Traditional Austrian music underlain with a techno beat drones on in the nightclubs lining Ottakringer Street. Here, Bosnian, Croatian, Serbian and Montenegrin tunes are blaring from inside crowded nightclubs thronging with clubbers wearing gold chains and mini-skirts. Ivana’s ‘special kind of feeling’ comes up in conversation at KidPex‘s CD release in the Viennese Ostklub. In just over an hour, the rapper will take to the stage alongside his peer and colleague BloodyMC. The two young men are currently sat relaxing backstage, surrounded by members of the Tschuschenrap-Crew - aka the ‘Yugo Rap Crew’ - and Azra Halilovic, a Bosnian songbird whose job it is to warm up the crowd ready for KidPex’s set. They display no hint of discomfort or agitation. Emblazoned on the rapper’s t-shirt is ‘Wien Oida, Beč Oida’ (‘Vienna, baby, Vienna, baby!’). That says it all: ‘Vienna is absolutely our home,’ effuses BloodyMC, who has lived in Vienna as a guest worker for five years now.
Kidpex | ‘Perestroika’
KidPex, who moved to Vienna from Zagreb with his parents aged nine, and who now has a BA in marketing, nods in agreement. ‘Home is where the past and the present converge, where life happens,’ he says. ‘I associate Vienna with a lot of my history and with many good friends.’ How do other ‘Viennese’ see things? Naturally, judgements are made; they would be called ‘Yugos’, from time to time. ‘When it’s meant as a joke, it’s ok. But when the word is thrown about with discriminatory undertones, then, of course, it’s not acceptable,’ explains KidPex. The two men do not see themselves as members of a migrant group, but as hip-hop artists who walk through their city with open eyes and can point out its flaws and blind spots. ‘My songs are essentially a running social critique,’ says KidPex, sliding his new CD Perestroika to me across the table.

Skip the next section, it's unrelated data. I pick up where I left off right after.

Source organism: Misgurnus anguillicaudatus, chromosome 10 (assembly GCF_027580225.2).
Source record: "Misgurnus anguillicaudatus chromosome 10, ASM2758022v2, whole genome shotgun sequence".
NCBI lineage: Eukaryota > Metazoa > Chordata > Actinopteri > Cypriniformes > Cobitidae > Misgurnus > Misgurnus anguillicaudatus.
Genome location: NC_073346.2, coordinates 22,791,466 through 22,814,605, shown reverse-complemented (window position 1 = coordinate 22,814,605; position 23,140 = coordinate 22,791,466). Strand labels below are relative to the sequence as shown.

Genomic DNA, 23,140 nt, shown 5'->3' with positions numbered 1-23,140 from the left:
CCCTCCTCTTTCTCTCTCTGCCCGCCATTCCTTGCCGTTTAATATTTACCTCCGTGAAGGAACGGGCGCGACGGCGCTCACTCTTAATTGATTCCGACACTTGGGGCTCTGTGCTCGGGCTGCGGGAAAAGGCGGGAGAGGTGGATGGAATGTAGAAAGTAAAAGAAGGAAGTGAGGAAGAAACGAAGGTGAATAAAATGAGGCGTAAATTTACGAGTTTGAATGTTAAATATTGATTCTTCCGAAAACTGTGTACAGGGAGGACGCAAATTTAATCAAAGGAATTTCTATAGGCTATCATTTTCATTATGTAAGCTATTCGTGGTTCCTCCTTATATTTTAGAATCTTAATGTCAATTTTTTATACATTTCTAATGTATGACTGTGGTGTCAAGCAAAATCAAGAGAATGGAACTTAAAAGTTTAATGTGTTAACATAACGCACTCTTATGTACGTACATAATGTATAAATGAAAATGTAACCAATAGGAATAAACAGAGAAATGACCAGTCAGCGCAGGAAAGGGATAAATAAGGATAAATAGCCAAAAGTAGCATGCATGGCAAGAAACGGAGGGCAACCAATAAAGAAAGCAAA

Eurojunkies and Yugos
The two musicians rap in naš jezik, which they both consider to be their mother tongue. Their verses have to be tight, razor-sharp, and emotion can only be truly expressed in your native language. KidPex raps about the lost generation and the betrayal of European ideals in favour of an untrammeled capitalist agenda with lyrics such as: ‘You’re a Eurojunkie, whose sun only shines when there’s cash in the bank. Obsessed with this paper you’ll never find peace’. The crowd goes wild.
‘Yugo feeling’ | Cliche much?
Djurica Nikolić has a much gentler approach. ‘A voice doesn’t need to shout; oftentimes you’ll get much further with whispers,’ he says. He and his colleague, Elisabeth Ettmann, work for the Im.Ausland association, which helps immigrants navigate the various challenges that will confront them in their new country. Djurica himself is a Serbian Roma, a fact that he would happily advertise more often if it were not for the apparent resilience of negative European stereotypes about his people. ‘I’m European, my children are European,’ he asserts. He and his colleague are meeting people from all manner of different social and familial backgrounds in Vienna’s 15th district – people with multiple identities. Djurica wants to give them a voice; he will be the ‘voice of the Viennese immigrant community’, a voice that could break negative stereotypes once and for all – and one that could speak out against the vandalism of nightclubs along Ottakringer Street, some of whose roller blinds have been graffitied with the word ‘Yugo’.